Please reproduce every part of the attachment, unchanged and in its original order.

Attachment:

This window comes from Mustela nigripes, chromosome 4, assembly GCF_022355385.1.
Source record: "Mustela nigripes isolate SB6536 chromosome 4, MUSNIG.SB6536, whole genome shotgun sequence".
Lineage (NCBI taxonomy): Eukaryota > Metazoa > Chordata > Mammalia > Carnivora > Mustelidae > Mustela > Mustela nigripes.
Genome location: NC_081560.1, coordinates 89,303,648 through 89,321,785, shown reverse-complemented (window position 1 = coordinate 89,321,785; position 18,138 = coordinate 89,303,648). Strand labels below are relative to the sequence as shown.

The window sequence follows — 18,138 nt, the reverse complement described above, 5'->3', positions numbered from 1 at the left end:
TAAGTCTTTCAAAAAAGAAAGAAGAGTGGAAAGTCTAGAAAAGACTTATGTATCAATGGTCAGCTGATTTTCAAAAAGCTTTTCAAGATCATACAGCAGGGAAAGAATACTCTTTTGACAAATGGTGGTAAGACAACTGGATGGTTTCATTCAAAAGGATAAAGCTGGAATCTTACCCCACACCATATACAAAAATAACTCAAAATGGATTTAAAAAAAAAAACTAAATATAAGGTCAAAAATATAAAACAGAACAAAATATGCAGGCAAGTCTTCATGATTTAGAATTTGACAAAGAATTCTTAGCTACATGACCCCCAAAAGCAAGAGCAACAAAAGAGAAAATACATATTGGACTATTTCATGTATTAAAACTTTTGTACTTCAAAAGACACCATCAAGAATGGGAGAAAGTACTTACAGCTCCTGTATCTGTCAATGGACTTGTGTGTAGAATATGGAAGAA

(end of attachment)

This window comes from Mustela nigripes, chromosome 4, assembly GCF_022355385.1.
Source record: "Mustela nigripes isolate SB6536 chromosome 4, MUSNIG.SB6536, whole genome shotgun sequence".
Lineage (NCBI taxonomy): Eukaryota > Metazoa > Chordata > Mammalia > Carnivora > Mustelidae > Mustela > Mustela nigripes.
Genome location: NC_081560.1, coordinates 89,303,648 through 89,321,785, shown reverse-complemented (window position 1 = coordinate 89,321,785; position 18,138 = coordinate 89,303,648). Strand labels below are relative to the sequence as shown.

The window sequence follows — 18,138 nt, the reverse complement described above, 5'->3', positions numbered from 1 at the left end:
TAAGTCTTTCAAAAAAGAAAGAAGAGTGGAAAGTCTAGAAAAGACTTATGTATCAATGGTCAGCTGATTTTCAAAAAGCTTTTCAAGATCATACAGCAGGGAAAGAATACTCTTTTGACAAATGGTGGTAAGACAACTGGATGGTTTCATTCAAAAGGATAAAGCTGGAATCTTACCCCACACCATATACAAAAATAACTCAAAATGGATTTAAAAAAAAAAACTAAATATAAGGTCAAAAATATAAAACAGAACAAAATATGCAGGCAAGTCTTCATGATTTAGAATTTGACAAAGAATTCTTAGCTACATGACCCCCAAAAGCAAGAGCAACAAAAGAGAAAATACATATTGGACTATTTCATGTATTAAAACTTTTGTACTTCAAAAGACACCATCAAGAATGGGAGAAAGTACTTACAGCTCCTGTATCTGTCAATGGACTTGTGTGTAGAATATGGAAGAA